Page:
A stack of 1960s Mad Magazines, flame and turquoise and mustard Fiestaware, a fake leopard fur coat. A quarter-size violin in a black cardboard case.

Rainbow mounds of beads, dishes of mother-of-pearl belt buckles, baskets of wooden spools, some with thread still wound. Pitchforks, spades, combat helmets, buoys and cowboy boots. A life-size leather horse.

Shelves of Steiff stuffed animals that remind me of the bristle-haired terrier and goldfish I used to have on my bed as a child. A cancelled Pepsi Cola Bottling Company paycheck for 74 dollars and change. A curled black-and-white portrait of a seated, laughing baby, staring brightly into the camera, with a neat cursive inscription on the back: “Helen or me. Keep.”

Al and I wander through dozens of booths on the last day of the July Brimfield Antique Fair, as exhibitors pack up their goods. The afternoon is humid, 90 degrees once again, and we stroll and poke without buying. Occasionally we ask how much, but the price is always too high and we don’t have the energy to bargain.

One table is stacked with milky green glass dishes that match some of our Passover set, passed down from Al’s grandmother to his mother to us. “Are we missing anything?” I ask as I finger a small 10 cent bowl. “No,” he says, rolling his eyes.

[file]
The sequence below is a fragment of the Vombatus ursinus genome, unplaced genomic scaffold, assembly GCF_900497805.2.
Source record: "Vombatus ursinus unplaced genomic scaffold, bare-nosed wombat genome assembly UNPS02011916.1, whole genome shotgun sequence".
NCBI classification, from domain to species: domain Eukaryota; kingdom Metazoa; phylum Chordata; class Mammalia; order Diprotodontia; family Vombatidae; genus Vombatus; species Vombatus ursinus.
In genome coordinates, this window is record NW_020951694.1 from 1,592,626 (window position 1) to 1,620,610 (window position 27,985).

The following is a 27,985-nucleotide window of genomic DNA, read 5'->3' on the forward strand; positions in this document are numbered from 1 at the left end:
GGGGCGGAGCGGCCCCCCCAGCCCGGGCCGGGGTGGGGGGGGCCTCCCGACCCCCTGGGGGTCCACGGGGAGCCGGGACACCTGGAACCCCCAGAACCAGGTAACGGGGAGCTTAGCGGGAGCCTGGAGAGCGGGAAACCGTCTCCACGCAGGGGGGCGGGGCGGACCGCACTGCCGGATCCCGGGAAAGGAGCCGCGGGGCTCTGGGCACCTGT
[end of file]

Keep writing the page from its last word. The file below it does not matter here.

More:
Al inquires about the price of a Red Sox pennant, similar to one he has in our basement. “Twenty-five dollars,” says the seller.

I open a wooden trunk that reminds me how I shipped my bulky clothes and desk supplies and a senior prom portrait of my boyfriend and me to college in a black-and-brass trunk that got misplaced. It took nearly a week to locate it. I missed the portrait the most. We broke up that Thanksgiving.

We walk by a drill press, a radial saw, Sears power tools like the ones that filled my father’s basement workshop. There are tables laden with steel chests that contain stacks of shallow drawers. My father used to store his screws and nuts and bolts by size, neatly labeled, this way. I pull open one of the drawers. Empty.

Al sorts through a bin of hardcover books. I imagine the Louise-Nevelson-like sculptures that could be made from keys and doorknobs and letterpress trays. We admire an old leather barber chair.

Sharing a fresh squeezed lemonade, we head back to our car, drained by the heat, glad our energy timed out in synch, proud we resisted buying any of the same kind of junk we don’t need more of, pleased just to point and nudge each other when we discovered something odd or ironic or familiar.

As I drive us back home on the Mass Pike, I wonder: What will I leave behind that might find its way onto a flea market table, picked over, bargained for, set back because the price is too high?

And I wonder: Whatever happened to Helen and her sister, with the beautiful cursive script?

A zinc bathtub, a white lace bridal gown with crystal beading, a mannequin’s arm. A black-maned rocking horse with a red saddle.

A hand-painted Chinese checker board, a vinyl Barbie case, green glass Coca Cola bottles. A tin milk cooler.

Cobalt champagne glasses, a silver flute nested in blue velvet, a neon orange life preserver. A wheel of fortune.

Evelyn Herwitz blogs weekly about living fully with chronic disease, the inside of baseballs, turtles and frogs, J.S. Bach, the meaning of life and whatever else she happens to be thinking about at

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